Precision Nutrition - Chapter 6 Macronutrients flashcards |

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  • Monosaccharides

    The simplest form of carbohydrates.

    Oligosaccharides

    Saccharide composed of a small number of monosaccharides.

    Polysaccharides

    More than about 10 linked monosaccharides that form a polymer. Starches, glycogen, fiber.

    Glucose

    A monosaccharide found in food and blood; the end product of carbohydrate metabolism and the major source of energy for humans.

    Galactose

    A monosaccharide; less soluble and sweet than glucose.

    Amylose

    A component of starch characterized by straight chains of glucose units.

    Amylopectin

    A component of starch characterized by its highly branched chain structure and fast digestion.

    Salivary Amylase

    Enzyme found in saliva that catalyzes the hydrolysis of starch.

    Pancreatic Amylase

    Enzyme found in pancreatic juice that catalyzes the hydrolysis of starch.

    Glycemic Index (GI)

    Measure of the rate at which an ingested food causes the level of glucose in the blood to rise. The relative degree of blood sugar elevation after the consumption of 50 g carbohydrate coming from a specific test food.

    Glycemic Load

    Equal to the glycemic index of a food times the number of grams of carbohydrates in the serving.

    Insulin Index (II)

    Measure of the rate of which an ingested food causes the level on insulin in the blood to rise.

    GLUT Family

    Group of membrane proteins that transport glucose from the blood into cells.

    Glycogen Synthase

    Enzyme necessary for the conversion of excess glucose into stored glycogen.

    Glycogenolysis

    Breakdown of stored glycogen to glucose.

    Glycogen Phosphorylase

    Enzyme necessary for glycogenolysis. Breaks glycogen into glucose units.

    Satiety

    The state of being satisfactorily full.

    Soluble Fiber

    Relatively indigestible, water-soluble polysaccharides found in plants (e.g. psyllium, pectin) that undergo metabolic processing to enhance bowel health.

    Insoluble Fiber

    Indigestible, non-water soluble polysaccharides found in plants (e.g. wheat bran, nuts); increases stool bulk and enhances transit time.

    Hydrocarbons

    Organic compounds that contain only carbon and hydrogen.

    Fatty Acid

    Chain of carbon atoms with a carboxylic acid and alphatic tail.

    Saturated Fatty Acid

    A fatty acid with no double bonds in the chain.

    Unsaturated Fatty Acids

    Double bonds between carbons in fatty acid chain.

    Triglycerides

    Compound with three molecules of fatty acids bound with one molecule of glycerol; the storage form of fat in humans.

    Glycerol

    Sugar alcohol that is the backbone of a triglyceride.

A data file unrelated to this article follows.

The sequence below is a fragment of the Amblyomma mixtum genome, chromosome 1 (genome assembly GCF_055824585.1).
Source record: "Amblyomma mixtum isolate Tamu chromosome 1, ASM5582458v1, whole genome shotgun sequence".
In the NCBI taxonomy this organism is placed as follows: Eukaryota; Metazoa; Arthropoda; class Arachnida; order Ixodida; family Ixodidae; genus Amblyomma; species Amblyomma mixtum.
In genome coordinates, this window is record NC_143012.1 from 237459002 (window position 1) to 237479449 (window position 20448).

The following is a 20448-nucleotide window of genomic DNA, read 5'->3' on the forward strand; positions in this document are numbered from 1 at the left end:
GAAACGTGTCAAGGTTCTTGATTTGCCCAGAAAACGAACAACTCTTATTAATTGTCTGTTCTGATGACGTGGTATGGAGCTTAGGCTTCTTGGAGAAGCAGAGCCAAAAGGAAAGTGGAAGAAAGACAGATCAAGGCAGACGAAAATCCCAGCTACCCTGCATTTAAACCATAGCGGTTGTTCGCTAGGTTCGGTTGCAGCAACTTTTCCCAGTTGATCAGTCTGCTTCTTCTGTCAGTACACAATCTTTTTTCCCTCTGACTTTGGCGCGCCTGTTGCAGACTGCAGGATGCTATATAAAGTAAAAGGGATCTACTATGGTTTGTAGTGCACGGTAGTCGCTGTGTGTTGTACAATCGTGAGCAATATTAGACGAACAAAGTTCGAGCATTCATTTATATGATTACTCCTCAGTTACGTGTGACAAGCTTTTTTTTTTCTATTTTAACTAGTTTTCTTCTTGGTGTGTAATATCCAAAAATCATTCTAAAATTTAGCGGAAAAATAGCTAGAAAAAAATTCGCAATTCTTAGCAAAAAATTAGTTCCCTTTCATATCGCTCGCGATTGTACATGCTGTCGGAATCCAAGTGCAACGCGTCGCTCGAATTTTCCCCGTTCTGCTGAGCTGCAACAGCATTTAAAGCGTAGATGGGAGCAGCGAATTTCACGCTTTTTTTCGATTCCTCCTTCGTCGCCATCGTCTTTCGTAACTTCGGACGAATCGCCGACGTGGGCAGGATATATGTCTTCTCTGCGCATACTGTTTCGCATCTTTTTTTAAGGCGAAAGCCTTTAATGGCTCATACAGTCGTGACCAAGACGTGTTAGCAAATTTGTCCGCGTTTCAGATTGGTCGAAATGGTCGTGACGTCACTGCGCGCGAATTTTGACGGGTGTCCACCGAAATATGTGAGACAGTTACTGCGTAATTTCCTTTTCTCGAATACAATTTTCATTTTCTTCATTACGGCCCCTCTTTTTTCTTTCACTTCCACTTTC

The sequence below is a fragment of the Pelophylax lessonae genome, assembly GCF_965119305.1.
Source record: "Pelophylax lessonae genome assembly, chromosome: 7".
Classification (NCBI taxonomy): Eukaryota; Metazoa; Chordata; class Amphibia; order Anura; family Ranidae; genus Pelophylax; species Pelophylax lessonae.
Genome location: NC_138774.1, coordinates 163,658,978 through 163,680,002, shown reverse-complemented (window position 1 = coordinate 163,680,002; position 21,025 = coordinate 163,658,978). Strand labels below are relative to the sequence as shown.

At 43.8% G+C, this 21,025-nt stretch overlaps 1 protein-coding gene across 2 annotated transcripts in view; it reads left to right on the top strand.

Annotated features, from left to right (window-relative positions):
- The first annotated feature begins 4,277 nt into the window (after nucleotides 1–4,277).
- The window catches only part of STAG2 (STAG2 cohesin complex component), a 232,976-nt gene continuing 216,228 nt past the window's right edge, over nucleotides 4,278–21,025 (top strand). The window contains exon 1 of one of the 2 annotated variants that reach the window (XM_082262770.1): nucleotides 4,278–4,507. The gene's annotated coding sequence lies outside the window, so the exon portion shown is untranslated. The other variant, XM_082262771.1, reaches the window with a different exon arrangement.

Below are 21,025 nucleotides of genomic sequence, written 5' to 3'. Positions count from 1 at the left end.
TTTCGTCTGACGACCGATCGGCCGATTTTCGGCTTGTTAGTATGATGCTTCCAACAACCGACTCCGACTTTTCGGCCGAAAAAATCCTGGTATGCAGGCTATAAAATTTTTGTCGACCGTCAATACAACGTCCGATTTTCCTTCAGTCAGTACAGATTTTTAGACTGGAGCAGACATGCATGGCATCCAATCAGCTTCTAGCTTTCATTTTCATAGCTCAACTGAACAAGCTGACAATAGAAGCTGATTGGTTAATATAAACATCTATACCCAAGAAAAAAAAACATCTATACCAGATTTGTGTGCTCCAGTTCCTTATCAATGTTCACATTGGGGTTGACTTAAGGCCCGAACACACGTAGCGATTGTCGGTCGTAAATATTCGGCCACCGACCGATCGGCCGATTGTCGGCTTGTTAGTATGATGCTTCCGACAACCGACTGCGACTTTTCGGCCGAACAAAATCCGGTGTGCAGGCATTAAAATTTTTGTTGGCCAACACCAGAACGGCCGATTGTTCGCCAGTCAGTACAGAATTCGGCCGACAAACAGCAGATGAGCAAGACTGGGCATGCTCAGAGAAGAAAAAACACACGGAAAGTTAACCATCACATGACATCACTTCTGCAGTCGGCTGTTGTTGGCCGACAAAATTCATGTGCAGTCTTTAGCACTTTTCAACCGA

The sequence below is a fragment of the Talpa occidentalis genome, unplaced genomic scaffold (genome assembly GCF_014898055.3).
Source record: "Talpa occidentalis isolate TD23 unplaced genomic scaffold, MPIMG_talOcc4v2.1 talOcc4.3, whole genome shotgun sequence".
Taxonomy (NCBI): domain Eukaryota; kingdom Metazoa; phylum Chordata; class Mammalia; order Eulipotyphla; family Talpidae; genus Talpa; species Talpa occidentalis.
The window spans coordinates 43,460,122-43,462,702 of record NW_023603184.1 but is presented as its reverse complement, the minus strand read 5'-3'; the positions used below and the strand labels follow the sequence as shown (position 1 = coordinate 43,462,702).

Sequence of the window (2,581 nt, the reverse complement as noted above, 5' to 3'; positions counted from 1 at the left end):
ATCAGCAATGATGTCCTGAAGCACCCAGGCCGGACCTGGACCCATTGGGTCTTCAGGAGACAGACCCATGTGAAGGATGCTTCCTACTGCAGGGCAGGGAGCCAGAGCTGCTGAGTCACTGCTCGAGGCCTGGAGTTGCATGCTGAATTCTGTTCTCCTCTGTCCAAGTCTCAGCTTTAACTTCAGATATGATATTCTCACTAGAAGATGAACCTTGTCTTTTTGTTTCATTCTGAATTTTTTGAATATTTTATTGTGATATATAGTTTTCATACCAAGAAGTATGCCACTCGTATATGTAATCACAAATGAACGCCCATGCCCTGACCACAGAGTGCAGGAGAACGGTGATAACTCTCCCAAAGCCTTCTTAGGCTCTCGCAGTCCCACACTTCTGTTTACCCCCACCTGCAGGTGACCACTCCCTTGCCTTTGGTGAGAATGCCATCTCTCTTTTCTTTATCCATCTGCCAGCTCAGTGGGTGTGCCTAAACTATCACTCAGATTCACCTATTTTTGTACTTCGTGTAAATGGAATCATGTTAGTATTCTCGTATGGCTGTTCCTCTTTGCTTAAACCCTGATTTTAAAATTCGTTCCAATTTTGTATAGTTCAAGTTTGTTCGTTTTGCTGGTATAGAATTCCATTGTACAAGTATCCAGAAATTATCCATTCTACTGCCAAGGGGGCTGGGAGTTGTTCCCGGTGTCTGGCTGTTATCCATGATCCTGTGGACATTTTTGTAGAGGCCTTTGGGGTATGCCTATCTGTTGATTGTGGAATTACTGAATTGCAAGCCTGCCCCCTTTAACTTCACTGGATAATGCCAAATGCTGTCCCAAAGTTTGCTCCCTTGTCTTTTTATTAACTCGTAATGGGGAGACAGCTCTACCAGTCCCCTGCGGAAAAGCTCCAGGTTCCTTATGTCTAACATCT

Pancreatic Lipase

    Enzyme secreted from the pancreas that hydrolyzes fat.

    Chylomicron

    A lipoprotein that transports cholesterol and triglyceride from the small intestines to tissues in the body.

    Lipoprotein Lipase

    An enzyme found in endothelial cells lining the capillaries; hydrolyzes lipids into fatty acid and glycerol.

    Linoleic Acid

    Unsaturated omega-6 fatty acid considered essential to the human diet.

    Linolenic Acid

    Unsaturated omega-3 fatty acid considered essential to the human diet.

    Fructose

    A monosaccharide that is very sweet; possesses a ketone rather than an aldehyde, which distinguishes it from glucose.

    Healthy Fats

    Fats that have been shown to improve overall health.

    Omega-6/Omega-3 Fatty Acid Ratio

    Balance of dietary fat intake; critical to overall health.

    Eicosanoids

    Signaling molecules of the body that control many systems.

    Alpha-Linolenic Acid (ALA)

    Unsaturated omega-3 fatty acid, see linolenic acid.

    Docosahexaenoic Acid (DHA)

    An omega-3, polyunsaturated fatty acid, found mainly in fish and algae; can be formed from ALA.

    Eicosapentaenoic Acid (EPA)

    An omega-3, polyunsaturated fatty acid, found mainly in fish and algae.

    Amino Groups

    Functional groups (abbreviated as NH2) that contains a nitrogen atom.

    Peptides Or Peptide Chains

    Short polymer formed from linking amino acids.

    Secondary, Tertiary, And Quaternary Structures

    Shape/formation that a protein takes depending on its biological function.

    Gastric Hydrochloric Acid

    Produced by parietal cells in the stomach, this acid liquid is necessary for digestion.

    Pepsin

    Digestive protease released in the stomach to degrade food proteins to peptides.

    Proenzyme

    Inactive enzyme; precursor that requires a biochemical change to become active.

    Branched Chain Amino Acids (BCAA)

    Amino acids with alphatic side chain that is non-linear.

    Plasma Amino Acid Pool

    Reserve of amino acids found in blood plasma.

    Deamination

    Removal of an amine group from a compound.

    Net Negative Protein Balance

    Nitrogen output that exceeds nitrogen intake.

    Non-Essential Amino Acid

    Amino acid that does not need to be included in the diet.

    Essential Amino Acid

    Amino acid that must be included in the diet.

    Protein Digestibility Corrected Amino Acid Score (PDCAAS)

    A method based on the amino acid requirements of young children that takes into consideration digestibility of the protein; a recently developed and preferred measure for determining the quality of a protein.

    Limiting Amino Acid

    The essential amino acid found in the smallest quantity in the food.

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